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Fix up markdown for inference
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@@ -110,7 +110,7 @@ slug: index

### Generic reasoner API {#reasonerAPI}

####Finding a reasoner
#### Finding a reasoner
<p>For each type of reasoner there is a factory class (which conforms to the interface
<code><a href="/documentation/javadoc/jena/org/apache/jena/reasoner/ReasonerFactory.html">ReasonerFactory</a></code>)
an instance of which can be used to create instances of the associated
@@ -135,7 +135,7 @@ slug: index
then the convenience methods <code>ModelFactory.createRDFSModel</code> can be
used. </p>

####Configuring a reasoner
#### Configuring a reasoner
<p>The behaviour of many of the reasoners can be configured. To allow arbitrary
configuration information to be passed to reasoners we use RDF to encode the
configuration details. The <code>ReasonerFactory.create</code> method can be
@@ -151,7 +151,7 @@ slug: index
to set a boolean value one can use the strings &quot;true&quot; or &quot;false&quot;,
or in Java use a Boolean object or in RDF use an instance of xsd:Boolean</p>

####Applying a reasoner to data
#### Applying a reasoner to data
<p>Once you have an instance of a reasoner it can then be attached to a set of
RDF data to create an inference model. This can either be done by putting all
the RDF data into one Model or by separating into two components - schema and
@@ -167,15 +167,15 @@ slug: index
the <a href="/documentation/javadoc/jena/org/apache/jena/rdf/model/ModelFactory.html"><code>ModelFactory</code></a>
methods, particularly <code>ModelFactory.createInfModel</code>. </p>

####Accessing inferences
#### Accessing inferences
<p>Finally, having created a inference model then any API operations which access
RDF statements will be able to access additional statements which are entailed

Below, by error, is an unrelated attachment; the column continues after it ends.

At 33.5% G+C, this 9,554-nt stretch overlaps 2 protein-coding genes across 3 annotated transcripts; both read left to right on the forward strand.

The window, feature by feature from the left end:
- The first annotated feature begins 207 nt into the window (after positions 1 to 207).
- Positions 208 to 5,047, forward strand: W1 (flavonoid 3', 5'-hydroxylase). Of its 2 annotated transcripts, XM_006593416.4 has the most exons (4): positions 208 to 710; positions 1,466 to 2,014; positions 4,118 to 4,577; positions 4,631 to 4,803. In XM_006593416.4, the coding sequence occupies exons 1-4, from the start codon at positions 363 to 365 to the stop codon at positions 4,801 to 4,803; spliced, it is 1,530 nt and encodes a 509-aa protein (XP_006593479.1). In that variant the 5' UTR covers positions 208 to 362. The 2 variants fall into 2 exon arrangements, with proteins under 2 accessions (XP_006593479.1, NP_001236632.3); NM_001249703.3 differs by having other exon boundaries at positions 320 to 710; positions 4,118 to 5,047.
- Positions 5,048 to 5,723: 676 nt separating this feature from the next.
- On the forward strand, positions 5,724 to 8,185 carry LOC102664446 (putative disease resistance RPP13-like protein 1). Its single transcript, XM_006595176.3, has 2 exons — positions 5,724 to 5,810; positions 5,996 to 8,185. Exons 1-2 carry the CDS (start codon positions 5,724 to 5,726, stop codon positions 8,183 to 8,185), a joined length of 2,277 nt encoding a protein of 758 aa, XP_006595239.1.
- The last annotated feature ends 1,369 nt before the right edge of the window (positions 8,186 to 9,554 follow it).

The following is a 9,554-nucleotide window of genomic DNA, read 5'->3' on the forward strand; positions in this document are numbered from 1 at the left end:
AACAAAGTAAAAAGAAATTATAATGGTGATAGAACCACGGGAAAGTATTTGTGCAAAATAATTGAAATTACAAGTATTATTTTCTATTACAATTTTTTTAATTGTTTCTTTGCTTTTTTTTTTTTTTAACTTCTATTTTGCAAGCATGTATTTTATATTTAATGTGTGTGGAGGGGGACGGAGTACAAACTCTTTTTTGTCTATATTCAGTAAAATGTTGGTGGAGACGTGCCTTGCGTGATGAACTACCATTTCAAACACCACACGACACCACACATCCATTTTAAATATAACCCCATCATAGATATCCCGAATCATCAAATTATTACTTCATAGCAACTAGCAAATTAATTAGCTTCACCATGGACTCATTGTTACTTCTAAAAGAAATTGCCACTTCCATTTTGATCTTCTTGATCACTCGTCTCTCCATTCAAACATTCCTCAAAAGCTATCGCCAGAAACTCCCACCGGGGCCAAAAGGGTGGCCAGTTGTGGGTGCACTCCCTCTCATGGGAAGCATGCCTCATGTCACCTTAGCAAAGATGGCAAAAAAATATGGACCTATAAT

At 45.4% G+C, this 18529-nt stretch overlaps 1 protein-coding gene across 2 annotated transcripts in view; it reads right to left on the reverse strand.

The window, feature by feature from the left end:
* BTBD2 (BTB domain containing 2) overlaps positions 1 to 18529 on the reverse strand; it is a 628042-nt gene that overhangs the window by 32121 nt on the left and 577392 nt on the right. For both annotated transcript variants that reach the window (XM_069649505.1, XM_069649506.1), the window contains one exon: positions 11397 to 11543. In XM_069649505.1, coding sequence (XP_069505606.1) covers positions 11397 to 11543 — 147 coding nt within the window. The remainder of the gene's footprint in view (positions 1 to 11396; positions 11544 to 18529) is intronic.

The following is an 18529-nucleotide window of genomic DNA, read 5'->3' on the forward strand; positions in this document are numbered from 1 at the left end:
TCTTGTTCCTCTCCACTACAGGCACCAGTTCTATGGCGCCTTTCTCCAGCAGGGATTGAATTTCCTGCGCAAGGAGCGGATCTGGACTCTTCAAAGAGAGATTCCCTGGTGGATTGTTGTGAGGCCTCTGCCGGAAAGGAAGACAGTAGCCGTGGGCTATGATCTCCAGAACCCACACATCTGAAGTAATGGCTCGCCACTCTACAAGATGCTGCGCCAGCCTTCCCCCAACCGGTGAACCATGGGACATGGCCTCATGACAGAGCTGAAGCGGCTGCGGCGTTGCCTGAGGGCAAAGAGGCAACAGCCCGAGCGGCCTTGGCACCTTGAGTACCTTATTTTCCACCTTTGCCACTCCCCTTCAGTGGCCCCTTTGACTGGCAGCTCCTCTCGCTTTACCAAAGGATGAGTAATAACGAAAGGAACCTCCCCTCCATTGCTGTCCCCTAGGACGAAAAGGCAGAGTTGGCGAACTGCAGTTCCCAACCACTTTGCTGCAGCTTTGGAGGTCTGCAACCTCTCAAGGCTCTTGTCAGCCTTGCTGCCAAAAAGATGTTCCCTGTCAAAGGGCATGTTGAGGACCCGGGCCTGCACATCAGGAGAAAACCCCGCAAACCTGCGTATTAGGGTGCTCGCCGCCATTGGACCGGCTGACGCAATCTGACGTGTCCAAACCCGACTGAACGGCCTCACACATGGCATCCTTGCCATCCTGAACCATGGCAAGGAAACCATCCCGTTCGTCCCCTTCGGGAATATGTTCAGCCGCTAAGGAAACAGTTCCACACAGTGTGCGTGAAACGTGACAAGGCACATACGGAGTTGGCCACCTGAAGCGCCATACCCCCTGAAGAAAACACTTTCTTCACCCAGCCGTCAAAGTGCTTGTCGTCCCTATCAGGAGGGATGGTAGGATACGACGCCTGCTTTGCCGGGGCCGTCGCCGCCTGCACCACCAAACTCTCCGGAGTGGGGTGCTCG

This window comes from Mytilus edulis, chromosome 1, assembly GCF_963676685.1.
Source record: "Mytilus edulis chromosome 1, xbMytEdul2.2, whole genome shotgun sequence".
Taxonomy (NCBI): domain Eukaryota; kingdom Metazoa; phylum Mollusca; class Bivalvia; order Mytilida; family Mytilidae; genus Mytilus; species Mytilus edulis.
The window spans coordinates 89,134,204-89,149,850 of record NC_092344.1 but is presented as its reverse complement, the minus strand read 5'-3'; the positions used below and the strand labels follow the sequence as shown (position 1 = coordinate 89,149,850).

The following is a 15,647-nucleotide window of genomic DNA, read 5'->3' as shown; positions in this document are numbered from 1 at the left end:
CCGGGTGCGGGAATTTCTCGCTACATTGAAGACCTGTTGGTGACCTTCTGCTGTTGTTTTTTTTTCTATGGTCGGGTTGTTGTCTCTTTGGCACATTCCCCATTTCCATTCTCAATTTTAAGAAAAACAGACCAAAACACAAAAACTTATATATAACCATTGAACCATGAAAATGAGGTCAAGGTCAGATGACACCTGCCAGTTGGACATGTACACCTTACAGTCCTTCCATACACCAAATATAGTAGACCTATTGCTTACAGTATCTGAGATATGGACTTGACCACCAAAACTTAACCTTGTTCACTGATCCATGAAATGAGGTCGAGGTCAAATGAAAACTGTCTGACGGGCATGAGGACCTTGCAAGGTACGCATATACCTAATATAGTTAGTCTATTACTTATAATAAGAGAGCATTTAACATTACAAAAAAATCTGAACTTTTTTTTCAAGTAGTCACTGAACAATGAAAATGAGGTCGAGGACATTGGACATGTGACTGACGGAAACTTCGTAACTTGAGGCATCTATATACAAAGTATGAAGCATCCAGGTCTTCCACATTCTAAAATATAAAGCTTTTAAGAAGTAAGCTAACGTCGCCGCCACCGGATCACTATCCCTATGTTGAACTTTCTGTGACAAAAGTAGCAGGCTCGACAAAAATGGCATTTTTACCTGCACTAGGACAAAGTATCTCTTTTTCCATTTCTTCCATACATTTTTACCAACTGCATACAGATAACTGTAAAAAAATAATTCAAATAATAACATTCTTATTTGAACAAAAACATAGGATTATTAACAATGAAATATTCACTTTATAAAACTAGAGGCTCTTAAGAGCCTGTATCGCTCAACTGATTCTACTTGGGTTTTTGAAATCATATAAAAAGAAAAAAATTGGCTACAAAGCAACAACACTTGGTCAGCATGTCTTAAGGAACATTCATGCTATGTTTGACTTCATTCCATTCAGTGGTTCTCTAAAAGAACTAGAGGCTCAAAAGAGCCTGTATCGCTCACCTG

from the bound data by means of the reasoner. Depending on the reasoner these
additional <i>virtual</i> statements may all be precomputed the first time the
model is touched, may be dynamically recomputed each time or may be computed
on-demand but cached.</p>

####Reasoner description
#### Reasoner description
<p>The reasoners can be described using RDF metadata which can be searched to
locate reasoners with appropriate properties. The calls <code>Reasoner.getCapabilities</code>
and <code>Reasoner.supportsProperty</code> are used to access this descriptive
@@ -268,7 +268,7 @@ slug: index
in updates to the underlying data model - the schema model will not be affected.</p>
<p>[<a href="#api">API index</a>] [<a href="#index">main index</a>]</p>

###Operations on inference models {#operationsOnInferenceModels}
### Operations on inference models {#operationsOnInferenceModels}
<p>For many applications one simply creates a model incorporating some inference
step, using the <code>ModelFactory</code> methods, and then just works within
the standard Jena Model API to access the entailed statements. However, sometimes
@@ -342,7 +342,7 @@ slug: index
ontology is both valid (logically consistent) and generated no warnings (such
as inconsistent classes).</p>

####<a name="extendedListStatements"></a>Extended list statements
#### Extended list statements {#extendedListStatements}
<p>The default API supports accessing all entailed information at the level of
individual triples. This is surprisingly flexible but there are queries which
cannot be easily supported this way. The first such is when the query needs
@@ -362,7 +362,7 @@ slug: index
for some external reasoners, especially description logic reasoners, we anticipate
restricted uses of this form of listStatement will be important.</p>

####<a name="directRelations"></a>Direct and indirect relationships
#### Direct and indirect relationships {#directRelations}
<p>The second type of operation that is not obviously convenient at the triple
level involves distinguishing between direct and indirect relationships. If
a relation is transitive, for example rdfs:subClassOf, then we can define the
@@ -384,7 +384,7 @@ slug: index
to use the <a href="../ontology/index.html">Ontology API</a> which hides the
grubby details of these property aliases.</p>

####<a name="derivations"></a>Derivations
#### Derivations {#derivations}
<p>It is sometimes useful to be able to trace where an inferred statement was
generated from. This is achieved using the <code>InfModel.getDerivation(Statement)</code>
method. This returns a iterator over a set <a href="/documentation/javadoc/jena/org/apache/jena/reasoner/Derivation.html"><code>Derviation</code></a>
@@ -438,7 +438,7 @@ slug: index
Fact (eg:C eg:p eg:D)</i>
</pre>

####<a name="rawAccess"></a>Accessing raw data and deductions
#### Accessing raw data and deductions {#rawAccess}
<p>From an <code>InfModel</code> it is easy to retrieve the original, unchanged,
data over which the model has been computed using the <code>getRawModel()</code>